Jon Hamm in Bad Times at the El Royale.
Photo: Kimberley French/Twentieth Century Fox
The El Royale is a roomy, tacky Lake Tahoe hotel — literally straddling California and Nevada, with a wing in each state — where you should be very afraid to stay, given the hidden cameras, secret corridors, two-way mirrors, and messy corpses. The corpses belong to the characters in Drew Goddard’s ’60s-set chamber opera Bad Times at the El Royale, most of whom get splattered over the walls or (on the Nevada side) slot machines.
Linearity gets shredded, too. The movie feels like the work of a man whose young mind was opened by Pulp Fiction and Jackie Brown — as well it should have been, given that Quentin Tarantino’s second and third features were marvels of forward-backward-sideward storytelling. Goddard regularly stops and rewinds to fill in the backstories of the people in each of the occupied rooms: an ex-girl-group singer (Cynthia Erivo) in town for a dead-end Reno gig; a priest (Jeff Bridges) with a suspiciously wavering grasp of the liturgy; a vacuum cleaner sales exec (Jon Hamm) with a southern accent out of summer-stock Tennessee Williams; and a blue-jeaned hippie chick (Dakota Johnson) bearing live cargo. Also figuring prominently in the narrative are an emotional basket case of a hotel manager (Lewis Pullman) and a Jim Morrison–like cult leader (Chris Hemsworth) with extraordinarily well-defined abs.
Goddard, who was born in 1979, means in his movie-ish way to evoke an entire era. He gives us moony cultists, a Phil Spector stand-in berating the black singer (her name is “Darlene Sweet”), G-men (J. Edgar Hoover gets a vocal cameo), Nixon, a dead Kennedy (almost certainly the one who’s name begins with “R,” but it’s not specified), and a flashback to a massacre in Vietnam. When Erivo’s Darlene character isn’t practicing one Brill Building or Motown hit after another, a jukebox is dropping 45s onto a platter — the soundtrack for assorted garish shotgun blasts.
What’s missing from Bad Times at the El Royale is a sense of urgency. Is this a story that needs to be told or a self-conscious and, at nearly two-and-a-half hours, labored exercise? Given that Goddard wrote and directed the hyperbolically derivative Cabin in the Woods and scripted such slick, secondhand genre pieces as Cloverfield and World War Z, it’s no surprise the movie feels synthetic.
Synthetic isn’t always bad, though. Goddard has affection for his characters, some of whose deaths are genuinely shocking. And the cast is a motley treat. Erivo (delightful in Steve McQueen’s upcoming Widows) holds herself in — sad and bitter at having to start over — but we can project all kinds of things on her. When she sings, her voice has its own authenticity. Most of her scenes are played with Jeff Bridges, who’s amusingly un-credible behind his priestly collar but with a poignant helplessness: Why is he here? Who is he? Dakota Johnson always seems to be enacting an internal drama before our eyes: Is she an actor or the child of stars who drifted into the profession and is nearly as uncomfortable around cinematographers as paparazzi? She parcels herself out in small amounts, but I grew to like her here. Likable, too, is Hamm, though he — like Pullman and Cailee Spaeny as a muddled hippie cultist — is high on the hog. Hemsworth is even higher. There’s something a little dull about him, but he brings it.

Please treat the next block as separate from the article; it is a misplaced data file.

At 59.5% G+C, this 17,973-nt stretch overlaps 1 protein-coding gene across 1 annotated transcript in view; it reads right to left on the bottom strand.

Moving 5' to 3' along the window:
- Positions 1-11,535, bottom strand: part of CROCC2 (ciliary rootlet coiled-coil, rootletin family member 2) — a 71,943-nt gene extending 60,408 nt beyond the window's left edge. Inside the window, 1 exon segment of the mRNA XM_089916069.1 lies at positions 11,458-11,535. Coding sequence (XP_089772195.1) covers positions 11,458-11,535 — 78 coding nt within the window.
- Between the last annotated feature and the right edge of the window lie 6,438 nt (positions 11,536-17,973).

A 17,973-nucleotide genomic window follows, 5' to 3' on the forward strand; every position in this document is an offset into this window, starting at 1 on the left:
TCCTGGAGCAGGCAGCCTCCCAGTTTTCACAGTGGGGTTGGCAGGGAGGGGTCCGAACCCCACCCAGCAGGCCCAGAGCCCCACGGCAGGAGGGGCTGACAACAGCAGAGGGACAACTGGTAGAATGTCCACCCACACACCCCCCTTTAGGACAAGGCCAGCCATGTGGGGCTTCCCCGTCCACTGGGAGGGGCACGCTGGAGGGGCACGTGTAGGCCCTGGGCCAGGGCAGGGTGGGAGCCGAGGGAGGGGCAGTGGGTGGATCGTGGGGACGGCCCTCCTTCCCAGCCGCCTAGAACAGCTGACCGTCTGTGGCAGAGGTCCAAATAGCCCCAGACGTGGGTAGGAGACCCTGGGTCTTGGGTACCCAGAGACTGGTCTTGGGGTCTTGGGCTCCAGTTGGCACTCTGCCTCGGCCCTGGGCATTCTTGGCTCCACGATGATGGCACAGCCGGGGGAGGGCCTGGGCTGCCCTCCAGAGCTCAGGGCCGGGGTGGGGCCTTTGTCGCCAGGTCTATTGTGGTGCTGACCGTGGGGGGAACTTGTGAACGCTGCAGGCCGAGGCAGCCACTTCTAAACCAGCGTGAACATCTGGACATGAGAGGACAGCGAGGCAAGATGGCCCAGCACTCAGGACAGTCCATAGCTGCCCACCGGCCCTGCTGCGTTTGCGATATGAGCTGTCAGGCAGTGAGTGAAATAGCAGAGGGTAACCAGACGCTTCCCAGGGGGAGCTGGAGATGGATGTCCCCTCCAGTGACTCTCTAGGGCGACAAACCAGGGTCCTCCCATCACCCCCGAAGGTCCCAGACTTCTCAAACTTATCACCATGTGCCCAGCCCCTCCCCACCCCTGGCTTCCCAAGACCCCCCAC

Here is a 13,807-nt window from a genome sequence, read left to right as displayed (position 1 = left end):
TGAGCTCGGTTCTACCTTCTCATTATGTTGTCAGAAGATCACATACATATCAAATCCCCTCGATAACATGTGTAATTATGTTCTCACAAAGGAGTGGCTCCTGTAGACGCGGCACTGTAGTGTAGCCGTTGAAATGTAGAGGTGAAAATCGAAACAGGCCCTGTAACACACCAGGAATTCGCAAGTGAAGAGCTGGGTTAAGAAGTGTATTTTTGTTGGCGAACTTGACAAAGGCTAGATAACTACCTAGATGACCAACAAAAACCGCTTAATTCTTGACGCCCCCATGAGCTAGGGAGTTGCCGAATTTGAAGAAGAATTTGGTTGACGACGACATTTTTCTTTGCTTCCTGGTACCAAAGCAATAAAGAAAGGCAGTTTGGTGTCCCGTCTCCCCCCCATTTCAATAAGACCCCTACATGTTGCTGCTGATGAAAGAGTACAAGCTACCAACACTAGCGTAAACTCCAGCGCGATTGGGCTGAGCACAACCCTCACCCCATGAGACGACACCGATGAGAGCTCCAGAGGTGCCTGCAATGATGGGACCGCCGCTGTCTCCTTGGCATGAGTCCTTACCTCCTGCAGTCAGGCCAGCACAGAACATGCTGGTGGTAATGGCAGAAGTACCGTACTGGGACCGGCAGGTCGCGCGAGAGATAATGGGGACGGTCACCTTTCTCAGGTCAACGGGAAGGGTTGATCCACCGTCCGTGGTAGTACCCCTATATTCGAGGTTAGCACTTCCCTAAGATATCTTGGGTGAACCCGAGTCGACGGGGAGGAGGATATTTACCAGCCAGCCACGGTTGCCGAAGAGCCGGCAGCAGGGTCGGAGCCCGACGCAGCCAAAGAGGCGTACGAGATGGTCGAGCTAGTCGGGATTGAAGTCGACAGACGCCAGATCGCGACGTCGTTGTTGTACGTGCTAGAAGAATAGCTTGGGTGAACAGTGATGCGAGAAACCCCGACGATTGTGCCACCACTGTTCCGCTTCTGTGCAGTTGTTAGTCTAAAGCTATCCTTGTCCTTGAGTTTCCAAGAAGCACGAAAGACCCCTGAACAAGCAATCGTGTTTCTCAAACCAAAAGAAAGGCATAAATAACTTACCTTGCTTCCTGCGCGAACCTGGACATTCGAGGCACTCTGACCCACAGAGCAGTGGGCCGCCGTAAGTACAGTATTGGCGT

I saw Bad Times at the El Royale at a Brooklyn multiplex with real people, who were reasonably absorbed. Here’s what I overheard from two middle-aged men leaving the theater: “It started pretty slow but then…” “Yeah. I agree.” So do I. It started pretty slow but then. They seemed to think they’d gotten their money’s worth.
Will you? Maybe. I’m not sure. I know you want something definitive — like the good folks at Rotten Tomatoes, who sometimes ask me for clarification on whether a given review is “fresh” or “rotten.” When I say “frotten,” they don’t laugh, and I imagine it’s as frustrating for you, dear reader: I just invested 45 seconds in skimming this review. Judgment, please!
But sitting on the fence isn’t always a bad thing. You see the sun going down and the eyes in your head see the world spinning round.
True, at the multiplex the fence isn’t cheap. With tickets approaching 20 bucks and never mind the popcorn, a movie needs to be an event. Bad Times at the El Royale isn’t an event. But I was never too bored. Apart from a guy who took a call from someone who’d just spoken on his behalf to the IRS (I’m serious — the man was having a conversation about a tax audit while the movie was going on), the audience behaved itself. My Coke Zero kept its fizz. For the first time in weeks I didn’t think about sexual predators in high office or the hurricane that leveled Panama City, Florida, where I’d once spent a happy day and night en route from New Orleans, a city which also probably won’t be around much longer, along with parts of Queens and Brooklyn — maybe even Sheepshead Bay, where I was watching the movie. What I’m trying to say is that the view from the fence was fine. So, you know, fresh.